Tourists face jail after trying to take 40kg of Sardinia’s sand home

A French couple are facing up to six years in prison after being caught leaving the island with 40kg of sand from Sardinia's beaches stashed in their car.

Tourists face jail after trying to take 40kg of Sardinia's sand home
Sardinia'a white sand proves irresistable to many visitors. Photo: Depositphotos

Border agents discovered the sand, from the beach of Chia in southern Sardinia, packed into 14 plastic bottles in the trunk of the couple's SUV yesterday as they were about to board a ferry departing from Porto Torres, Sardinia, to Toulon, France.

The pair reportedly said they wanted to take the sand home as a “souvenir” and did not realise they'd committed a crime.

But Sardinia's famed white sand is a protected resource, and removing it from the island is an offence normally punishable by fines of between €500 to €3,000.

Residents have long complained that visitors help themselves to handfuls of the fine white sand on the island's north-east coast – a favourite with holiday-makers – resulting in the loss of tonnes of the precious natural resource each year.

Authorities at Sardinia's ports and airport carry out systematic bag checks to catch passengers smuggling sand.

Airport agents in Olbia confiscate around 2 tonnes of stolen sand a year, according to local news site Gallura Oggi, while another 500 kilos were seized last summer from ferry passengers at the port of Olbia, where checks are less strict.

Over the past ten years they've seized some 10 tonnes, most of it collected in half-litre bottles, according to the director of a marine reserve off Sardinia's north-eastern coast.

But this is the first reported case of somone attempting to take such a large amount of sand home with them.

Some towns around Sardinia, which is home to some of Italy's most popular beaches, have proposed banning towels and large bags in a bid to stop holidaymakers removing sand from the fragile coastline, whether deliberately or inadvertently.

There's a “growing trade” internationally in sand, pebbles, shells and other objects from Sardinia's beaches, with the stolen items often being sold on Ebay, the Corriere della Sera writes.

Some repentant sand thieves have returned sand and shells to the island recently, where it is replaced onto suitable beaches.



Member comments

Log in here to leave a comment.
Become a Member to leave a comment.


Champions League: Eight arrested after fans clash with police in Naples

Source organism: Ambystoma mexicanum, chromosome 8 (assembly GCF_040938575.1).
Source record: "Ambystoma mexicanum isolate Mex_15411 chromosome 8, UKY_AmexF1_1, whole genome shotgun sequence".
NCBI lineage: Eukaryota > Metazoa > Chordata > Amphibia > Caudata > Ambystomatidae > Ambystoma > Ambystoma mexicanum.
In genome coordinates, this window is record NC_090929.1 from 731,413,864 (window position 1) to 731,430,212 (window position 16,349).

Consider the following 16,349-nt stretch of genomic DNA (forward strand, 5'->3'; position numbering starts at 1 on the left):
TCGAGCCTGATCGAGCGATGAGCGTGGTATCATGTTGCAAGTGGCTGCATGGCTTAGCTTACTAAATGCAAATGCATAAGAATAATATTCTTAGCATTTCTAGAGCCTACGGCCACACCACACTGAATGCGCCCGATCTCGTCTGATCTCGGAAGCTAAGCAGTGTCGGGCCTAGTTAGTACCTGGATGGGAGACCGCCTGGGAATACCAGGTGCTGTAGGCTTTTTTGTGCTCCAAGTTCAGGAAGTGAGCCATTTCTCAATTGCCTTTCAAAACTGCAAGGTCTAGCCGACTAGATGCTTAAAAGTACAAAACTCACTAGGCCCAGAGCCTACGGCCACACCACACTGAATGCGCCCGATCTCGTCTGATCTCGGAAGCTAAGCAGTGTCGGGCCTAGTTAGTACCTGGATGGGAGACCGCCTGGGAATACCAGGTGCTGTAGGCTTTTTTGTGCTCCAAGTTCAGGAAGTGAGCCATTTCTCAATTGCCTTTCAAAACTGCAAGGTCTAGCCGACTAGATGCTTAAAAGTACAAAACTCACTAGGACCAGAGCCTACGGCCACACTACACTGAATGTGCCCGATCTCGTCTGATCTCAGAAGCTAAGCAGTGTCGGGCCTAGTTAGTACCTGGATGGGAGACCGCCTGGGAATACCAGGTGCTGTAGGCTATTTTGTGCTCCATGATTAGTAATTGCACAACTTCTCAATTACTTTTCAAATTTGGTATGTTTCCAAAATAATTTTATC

Smoke bombs, flares, chairs, bottles and metal poles were thrown at police in Naples' historic centre on Wednesday, as Eintracht Frankfurt fans descended on the city despite a ban.

Champions League: Eight arrested after fans clash with police in Naples

Three German football fans and five Italians were arrested following violence in Naples before and after Napoli’s Champions League win over Eintracht Frankfurt, a local official said on Thursday.

Six police officers were injured in violence on Wednesday evening, according to Alessandro Giuliano, who is responsible for public safety in Naples.

Police were in the process of identifying 470 German fans who arrived in the city, and were scouring images to establish those responsible for the disorder, he told a press conference.

Dozens of supporters of Atalanta also joined forces with supporters of the German side, with whom they are twinned.

The first clashes occurred on Wednesday afternoon in Naples’ historic centre, and continued after the match, an easy 3-0 win for Napoli which took them through to the Champions League quarter-finals for the first time.

Smoke bombs and flares, chairs, bottles and metal poles were thrown at police, who responded with tear gas. Later, Napoli fans were filmed by Italian media throwing objects at buses carrying Eintracht fans.

Naples mayor Gaetano Manfredi condemned the “unacceptable” violence, while opposition politicians have questioned the government’s handling of the situation, notably by Interior Minister Matteo Piantedosi.

Napoli player Juan Jesus said the disorder was “bad for the city, and bad for football”.

“Because people come, then destroy, then leave, it’s not a good thing. It’s not possible to still see this in 2023, we are sorry to see these scenes,” he said.

The German supporters had travelled to southern Italy, with many arriving in Naples by train, even though Eintracht decided against selling tickets for the away section in Naples for the second leg of the last 16 tie.

Eintracht Frankfurt fans clash with anti-riot police after arriving in Naples despite not having tickets for their team’s Champions League decider with Napoli. (Photo by Ciro FUSCO / ANSA / AFP)

The Frankfurt club decided not to take up their allocation after the Naples prefecture decided on Sunday to ban residents of the German city from buying tickets.

A earlier Italian ban on Eintracht fans who lived anywhere in Germany was overturned.

Sunday’s decision came after violence in the first leg that was won 2-0 by Napoli in Frankfurt, which led to nine people being taken into custody.

Eintracht fans have been under close surveillance by European governing body UEFA since the pitch invasion which greeted the club reaching the final of the Europa League, which they won by beating Scottish club Rangers.